Canberra and Calvary hospitals to receive $40 million funding boost in ACT budget.
Bed capacity at Canberra's two public hospitals will be boosted with a $40 million funding increase in next month's ACT budget.
The ACT Government said it would mean an extra two intensive care beds and 16 acute beds at Canberra and Calvary hospitals.
Health Minister Simon Corbell said it would help ease the unprecedented pressure on emergency departments and intensive care units.
"One of the main reasons why there's delays in places like the emergency department is [a] lack of beds moving into the hospital system proper," he said.
"So more beds in our wards, more intensive care beds, means more capacity to send people in a more timely way from our emergency department through into the hospital proper."
Recent figures found emergency department waiting times at Canberra's two public hospitals continued to trail the national target with more people seeking treatment for minor ailments.
The ACT Public Health Services Quarterly Performance Report released in April revealed non-urgent presentations to emergency departments were up 26 per cent in the last quarter, when compared to the same period in the previous year.
As a result of the increase in presentations, there was an increase in waiting times for emergency department patients - except for category one patients with the most serious ailments, 100 per cent of which were seen immediately.
Seventy-nine per cent of category two patients were seen within the required 10 minutes, which was below the 80 per cent national target.
The ACT was also below the recommended timeframes for category three patients, with more minor medical problems, where only 45 per cent were seen in the required timeframe.
The national requirement is 75 per cent.
Nurses question who will staff new hospital beds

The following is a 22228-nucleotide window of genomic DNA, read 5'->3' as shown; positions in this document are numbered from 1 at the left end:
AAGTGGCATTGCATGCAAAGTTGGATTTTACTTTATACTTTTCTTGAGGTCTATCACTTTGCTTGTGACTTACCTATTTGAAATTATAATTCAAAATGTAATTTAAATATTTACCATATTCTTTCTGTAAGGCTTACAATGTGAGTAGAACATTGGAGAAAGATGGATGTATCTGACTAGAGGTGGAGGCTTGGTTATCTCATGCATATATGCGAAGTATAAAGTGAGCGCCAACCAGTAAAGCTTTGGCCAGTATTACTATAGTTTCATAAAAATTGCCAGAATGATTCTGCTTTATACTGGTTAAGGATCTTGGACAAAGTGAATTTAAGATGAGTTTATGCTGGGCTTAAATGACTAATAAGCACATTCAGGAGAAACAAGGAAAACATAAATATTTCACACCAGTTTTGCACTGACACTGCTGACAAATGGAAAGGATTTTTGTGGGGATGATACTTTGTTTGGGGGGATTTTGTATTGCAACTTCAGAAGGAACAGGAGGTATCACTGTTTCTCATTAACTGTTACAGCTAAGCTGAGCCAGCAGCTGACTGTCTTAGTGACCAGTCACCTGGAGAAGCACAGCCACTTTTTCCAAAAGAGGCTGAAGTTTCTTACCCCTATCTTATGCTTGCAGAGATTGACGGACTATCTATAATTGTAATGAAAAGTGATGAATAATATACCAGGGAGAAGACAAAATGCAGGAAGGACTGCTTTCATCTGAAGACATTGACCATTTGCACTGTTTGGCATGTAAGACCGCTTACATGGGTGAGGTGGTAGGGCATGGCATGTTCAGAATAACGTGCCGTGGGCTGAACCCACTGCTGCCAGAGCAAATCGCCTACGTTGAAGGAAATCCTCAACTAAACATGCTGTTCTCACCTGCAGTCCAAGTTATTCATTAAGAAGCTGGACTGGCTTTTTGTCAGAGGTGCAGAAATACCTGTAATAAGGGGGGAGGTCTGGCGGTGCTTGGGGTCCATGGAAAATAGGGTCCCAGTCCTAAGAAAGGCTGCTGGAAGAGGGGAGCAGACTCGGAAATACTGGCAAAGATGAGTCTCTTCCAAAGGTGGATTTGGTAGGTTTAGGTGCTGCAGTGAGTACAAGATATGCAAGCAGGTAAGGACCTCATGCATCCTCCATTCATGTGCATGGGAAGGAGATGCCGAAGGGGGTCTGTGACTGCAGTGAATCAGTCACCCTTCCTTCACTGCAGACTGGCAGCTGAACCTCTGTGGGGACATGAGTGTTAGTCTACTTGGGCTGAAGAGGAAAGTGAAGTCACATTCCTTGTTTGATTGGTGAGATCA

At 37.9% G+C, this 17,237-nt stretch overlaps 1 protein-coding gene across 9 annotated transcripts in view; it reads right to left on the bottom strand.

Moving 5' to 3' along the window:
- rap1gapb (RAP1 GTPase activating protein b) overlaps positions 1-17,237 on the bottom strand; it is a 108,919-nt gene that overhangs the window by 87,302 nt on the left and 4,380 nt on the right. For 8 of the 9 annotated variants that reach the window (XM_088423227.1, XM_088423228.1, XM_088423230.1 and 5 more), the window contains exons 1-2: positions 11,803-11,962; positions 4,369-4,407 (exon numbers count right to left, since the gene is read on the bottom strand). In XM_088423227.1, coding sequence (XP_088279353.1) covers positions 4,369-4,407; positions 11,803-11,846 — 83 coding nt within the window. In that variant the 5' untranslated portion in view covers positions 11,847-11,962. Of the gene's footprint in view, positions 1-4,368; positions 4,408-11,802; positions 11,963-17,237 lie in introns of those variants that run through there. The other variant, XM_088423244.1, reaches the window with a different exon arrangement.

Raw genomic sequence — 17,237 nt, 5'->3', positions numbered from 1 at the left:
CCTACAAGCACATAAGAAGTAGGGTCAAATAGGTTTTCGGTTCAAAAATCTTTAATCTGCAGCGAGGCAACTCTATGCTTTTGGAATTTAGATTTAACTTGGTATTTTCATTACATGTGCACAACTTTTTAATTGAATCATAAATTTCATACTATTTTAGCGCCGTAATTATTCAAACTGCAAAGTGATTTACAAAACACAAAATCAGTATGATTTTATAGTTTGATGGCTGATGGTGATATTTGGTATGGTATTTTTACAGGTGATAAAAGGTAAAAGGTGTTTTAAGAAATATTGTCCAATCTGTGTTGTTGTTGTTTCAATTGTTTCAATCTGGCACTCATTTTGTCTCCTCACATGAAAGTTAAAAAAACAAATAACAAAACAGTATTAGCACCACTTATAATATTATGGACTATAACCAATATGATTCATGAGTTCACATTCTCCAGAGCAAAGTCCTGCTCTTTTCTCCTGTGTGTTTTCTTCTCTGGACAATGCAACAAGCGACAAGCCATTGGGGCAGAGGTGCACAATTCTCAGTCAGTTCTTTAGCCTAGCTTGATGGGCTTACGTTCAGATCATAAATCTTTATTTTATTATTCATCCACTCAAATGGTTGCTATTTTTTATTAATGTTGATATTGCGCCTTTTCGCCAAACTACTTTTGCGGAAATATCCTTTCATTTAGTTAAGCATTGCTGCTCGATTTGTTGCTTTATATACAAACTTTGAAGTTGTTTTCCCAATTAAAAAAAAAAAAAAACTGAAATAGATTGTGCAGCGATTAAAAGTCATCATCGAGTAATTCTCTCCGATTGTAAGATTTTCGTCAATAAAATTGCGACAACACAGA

Australian Nursing Federation ACT branch secretary Jenny Miragaya welcomed the funding for extra beds, but questioned staffing levels.
"There's no point opening beds unless they have sufficient skilled staff, not just nursing staff but also medical and allied health staff to actually provide the care within those beds," she said.
"We are in the happy position at the moment that we appear to have a glut of new graduate or early career nurses.
"And I would hope given the increase in funding towards the beds, that the ACT Government would also have a commitment to employ new graduate nurses and midwives."
Head of medicine at the Canberra Hospital, Dr Walter Abhayaratna, said the new beds were just part of the solution to reducing overcrowding in the Emergency Department.
"It's a universal thing across the country, it's not peculiar to Canberra," Dr Abhayaratna said.
"We could keep increasing the beds [but] if we don't improve the efficiency we'd still have problems."
Budget funds allocated for computer system upgrade
The budget will also set aside $2.1 million over four years to improve the hospitals' IT systems and create a coordination unit to oversee the allocation of beds.
"That is really exciting," Dr Abhayaratna said.
"There's some very nice innovative projects going on to improve efficiencies."
Dr Abhayaratna also welcomed the news the Hospital in the Home program would be expanded.
"Those patients are discharged from their in-patient ward based bed to a virtual bed which is run through the hospital at home."
He said that allowed patients who would not require acute care to be treated at home, with the added benefit of freeing up hospital beds.
The 18 new hospital beds are due to go into use in 2016.